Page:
When we came up for the playlist for the Quitter Conference, there was one song I had to make sure was on it. Can you guess what it is?
I know what you’re thinking, “Open the Gates and Seize the Day,” from the Newsies soundtrack. Nope, wasn’t that one, although that song is awesome. It wasn’t Eye of the Tiger either. I’ll give you a clue, the artist’s name starts with “E” and ends with “l Debarge.”
That’s right, I added “Rhythm of the Night” to the playlist. Why? Because it’s impossible to be sad while listening to that song and we couldn’t find a copy of New Edition’s “Cool it Now” on the computer we had.
Am I a musical genius? I guess you could say that. That’s probably fair, given my skillz on the ones and twos. I love to listen to it, talk with friends about it and pretend I could make it if I really wanted to.
That’s why folks call me when they find out about new bands and I got one of those calls a few weeks ago.
Here’s how the conversation we had:
“This guy just came out with a new album and he posted it online for free.”
“Really? The whole thing? 10 songs for free?”
“No, only 5.”
“Aww man, that stinks.”
Do you see what just happened there? Some musician worked as hard as he could to craft five songs. He sweat and poured himself into five songs that captured his life and hopes and dreams musically. Then he gave them away for FREE. And my first response upon hearing he gave away 5 free songs was to essentially say,
“Quit being so greedy! I deserve 10 songs for free! Not just 5!”
And there lies the great danger of free content.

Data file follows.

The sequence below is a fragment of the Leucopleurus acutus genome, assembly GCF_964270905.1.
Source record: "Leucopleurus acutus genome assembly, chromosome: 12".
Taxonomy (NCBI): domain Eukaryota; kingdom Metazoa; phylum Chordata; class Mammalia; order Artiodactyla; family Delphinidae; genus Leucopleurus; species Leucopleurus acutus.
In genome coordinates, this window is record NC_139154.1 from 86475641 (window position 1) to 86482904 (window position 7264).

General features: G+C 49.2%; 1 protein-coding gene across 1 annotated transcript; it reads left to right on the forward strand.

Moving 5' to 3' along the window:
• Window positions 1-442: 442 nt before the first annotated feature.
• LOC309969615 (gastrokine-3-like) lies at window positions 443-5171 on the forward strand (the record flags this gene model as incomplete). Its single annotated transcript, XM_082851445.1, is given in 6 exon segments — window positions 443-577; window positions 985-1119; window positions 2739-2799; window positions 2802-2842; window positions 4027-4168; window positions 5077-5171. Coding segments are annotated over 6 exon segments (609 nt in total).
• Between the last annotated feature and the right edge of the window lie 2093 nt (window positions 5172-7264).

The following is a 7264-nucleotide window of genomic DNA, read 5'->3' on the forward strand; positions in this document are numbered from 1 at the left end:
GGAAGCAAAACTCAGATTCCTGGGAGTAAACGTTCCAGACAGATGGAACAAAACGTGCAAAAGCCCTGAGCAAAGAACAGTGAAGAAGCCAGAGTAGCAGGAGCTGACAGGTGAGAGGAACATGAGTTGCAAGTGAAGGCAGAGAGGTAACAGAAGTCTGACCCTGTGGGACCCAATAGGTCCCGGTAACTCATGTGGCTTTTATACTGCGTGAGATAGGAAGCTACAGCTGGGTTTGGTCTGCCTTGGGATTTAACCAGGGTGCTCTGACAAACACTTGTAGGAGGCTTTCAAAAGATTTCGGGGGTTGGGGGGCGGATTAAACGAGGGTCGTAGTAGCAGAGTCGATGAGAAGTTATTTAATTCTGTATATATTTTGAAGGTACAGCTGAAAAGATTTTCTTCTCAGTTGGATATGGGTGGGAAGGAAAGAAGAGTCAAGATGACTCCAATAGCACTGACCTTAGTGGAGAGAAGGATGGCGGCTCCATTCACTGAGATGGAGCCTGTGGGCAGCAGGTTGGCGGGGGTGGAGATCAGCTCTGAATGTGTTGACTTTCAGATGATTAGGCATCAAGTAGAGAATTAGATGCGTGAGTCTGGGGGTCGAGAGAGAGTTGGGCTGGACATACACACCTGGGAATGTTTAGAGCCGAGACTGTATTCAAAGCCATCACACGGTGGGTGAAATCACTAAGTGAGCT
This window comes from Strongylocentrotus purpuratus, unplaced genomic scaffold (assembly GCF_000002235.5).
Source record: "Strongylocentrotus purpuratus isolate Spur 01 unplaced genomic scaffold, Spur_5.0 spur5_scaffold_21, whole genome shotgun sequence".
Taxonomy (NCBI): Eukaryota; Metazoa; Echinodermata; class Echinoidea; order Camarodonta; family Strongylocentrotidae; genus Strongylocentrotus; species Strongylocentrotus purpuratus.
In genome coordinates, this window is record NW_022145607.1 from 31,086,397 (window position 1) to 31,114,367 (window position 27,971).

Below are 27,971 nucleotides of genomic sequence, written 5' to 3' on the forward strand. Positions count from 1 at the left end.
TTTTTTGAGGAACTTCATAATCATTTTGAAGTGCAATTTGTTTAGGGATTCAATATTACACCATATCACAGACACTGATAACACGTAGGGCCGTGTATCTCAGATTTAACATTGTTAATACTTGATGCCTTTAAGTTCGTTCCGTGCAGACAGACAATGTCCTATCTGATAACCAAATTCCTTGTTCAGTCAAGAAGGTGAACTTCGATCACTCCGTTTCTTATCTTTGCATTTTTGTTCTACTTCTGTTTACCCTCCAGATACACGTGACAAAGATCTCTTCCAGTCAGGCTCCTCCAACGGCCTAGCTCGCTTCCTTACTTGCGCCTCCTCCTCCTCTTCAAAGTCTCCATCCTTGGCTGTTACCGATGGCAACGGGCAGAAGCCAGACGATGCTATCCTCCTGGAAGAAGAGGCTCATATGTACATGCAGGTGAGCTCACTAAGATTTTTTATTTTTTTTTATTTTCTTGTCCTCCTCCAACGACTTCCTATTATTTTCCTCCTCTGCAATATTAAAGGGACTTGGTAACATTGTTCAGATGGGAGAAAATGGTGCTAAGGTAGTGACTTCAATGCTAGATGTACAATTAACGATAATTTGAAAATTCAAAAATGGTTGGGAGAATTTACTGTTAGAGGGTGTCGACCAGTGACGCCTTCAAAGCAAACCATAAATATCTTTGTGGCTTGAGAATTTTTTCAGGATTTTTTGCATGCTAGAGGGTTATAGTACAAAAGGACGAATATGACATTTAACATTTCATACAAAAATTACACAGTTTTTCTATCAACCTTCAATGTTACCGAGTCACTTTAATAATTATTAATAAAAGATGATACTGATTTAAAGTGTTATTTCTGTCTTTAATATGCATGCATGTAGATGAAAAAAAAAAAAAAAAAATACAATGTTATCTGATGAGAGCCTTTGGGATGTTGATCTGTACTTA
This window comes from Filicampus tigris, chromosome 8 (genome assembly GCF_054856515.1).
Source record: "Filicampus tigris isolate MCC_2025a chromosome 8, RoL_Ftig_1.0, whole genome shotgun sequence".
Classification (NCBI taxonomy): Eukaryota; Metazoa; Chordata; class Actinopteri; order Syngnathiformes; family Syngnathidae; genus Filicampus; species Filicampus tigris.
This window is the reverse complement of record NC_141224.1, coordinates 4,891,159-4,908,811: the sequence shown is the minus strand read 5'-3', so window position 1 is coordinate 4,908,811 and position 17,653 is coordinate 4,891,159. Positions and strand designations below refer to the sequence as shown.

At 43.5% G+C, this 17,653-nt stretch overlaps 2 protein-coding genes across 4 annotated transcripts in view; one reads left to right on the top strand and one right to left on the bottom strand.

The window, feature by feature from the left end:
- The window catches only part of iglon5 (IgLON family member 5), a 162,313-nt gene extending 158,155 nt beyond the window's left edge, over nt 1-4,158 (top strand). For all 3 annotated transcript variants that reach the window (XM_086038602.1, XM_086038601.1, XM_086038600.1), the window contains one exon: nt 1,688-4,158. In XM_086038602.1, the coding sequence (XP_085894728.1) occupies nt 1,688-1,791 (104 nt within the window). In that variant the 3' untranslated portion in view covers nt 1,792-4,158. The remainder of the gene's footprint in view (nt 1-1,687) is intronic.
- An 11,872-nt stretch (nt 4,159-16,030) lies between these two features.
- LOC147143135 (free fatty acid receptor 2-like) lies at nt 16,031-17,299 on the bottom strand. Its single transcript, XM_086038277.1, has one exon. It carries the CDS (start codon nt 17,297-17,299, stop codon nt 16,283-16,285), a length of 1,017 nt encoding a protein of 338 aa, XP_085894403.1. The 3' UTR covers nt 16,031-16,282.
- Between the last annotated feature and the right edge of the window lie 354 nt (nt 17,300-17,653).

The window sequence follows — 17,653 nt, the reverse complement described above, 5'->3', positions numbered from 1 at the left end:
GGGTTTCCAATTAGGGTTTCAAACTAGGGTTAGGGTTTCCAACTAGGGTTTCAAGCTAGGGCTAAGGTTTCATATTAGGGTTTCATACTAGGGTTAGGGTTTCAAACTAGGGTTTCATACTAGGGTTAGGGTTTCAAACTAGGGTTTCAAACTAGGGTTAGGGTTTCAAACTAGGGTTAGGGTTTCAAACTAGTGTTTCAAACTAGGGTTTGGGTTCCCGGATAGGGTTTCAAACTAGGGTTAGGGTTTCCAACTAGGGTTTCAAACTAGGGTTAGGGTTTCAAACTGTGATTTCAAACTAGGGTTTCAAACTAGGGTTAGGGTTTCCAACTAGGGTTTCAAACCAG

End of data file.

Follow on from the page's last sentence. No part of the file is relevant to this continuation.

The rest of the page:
It’s making us incredibly ungrateful.
You would think it was the other way around. You would think that receiving something free would make you more grateful. That you’d hold it in your hands or listen to it in your ears and think, “I can’t believe I got this for free! I didn’t pay for it, someone gave it to me as a gift. I am so grateful!”
But that’s not how it works, is it?
And not just with free music online.
The other day, I had to click through an ad on a blog to get to the content, and I thought to myself, “What a hassle! I’m so mad at this blog!” Clicking on the little close button took me approximately 0.2 seconds. They were giving me literally millions of words in free content and I was mad about the ad.
My friend put together an amazing conference in Chicago once. She decided that she would stream the whole thing online for free. During lunch, there was no content streaming because people who were attending the conference were eating lunch and therefore no one was presenting on the stage. Some guy online tore into her for not having content programmed during that hour too. How dare she!
My own kids fall into this trap with “treats” after dinner. After a few weeks of cookies at the end of each meal, they start to demand them. There have been times when we’ve gone to put them in bed and they’ve said, “Whoa, we haven’t had our treat yet!”
And, you know who are the most demanding freelance clients? The friends you do free work for. The buddy you offer to build a website for will become your worst behaving client. The friend you offer to take free photos for will become Bridezilla.
I love the idea of free content. I’ve written over a million words of free content on this site. And I talk a lot about how you can know when it’s time to charge for what you do in my book Quitter. I am pro free! I am.
But be careful that your enjoyment of free content doesn’t mutate into a sense of entitlement.
What’s the last free thing you got?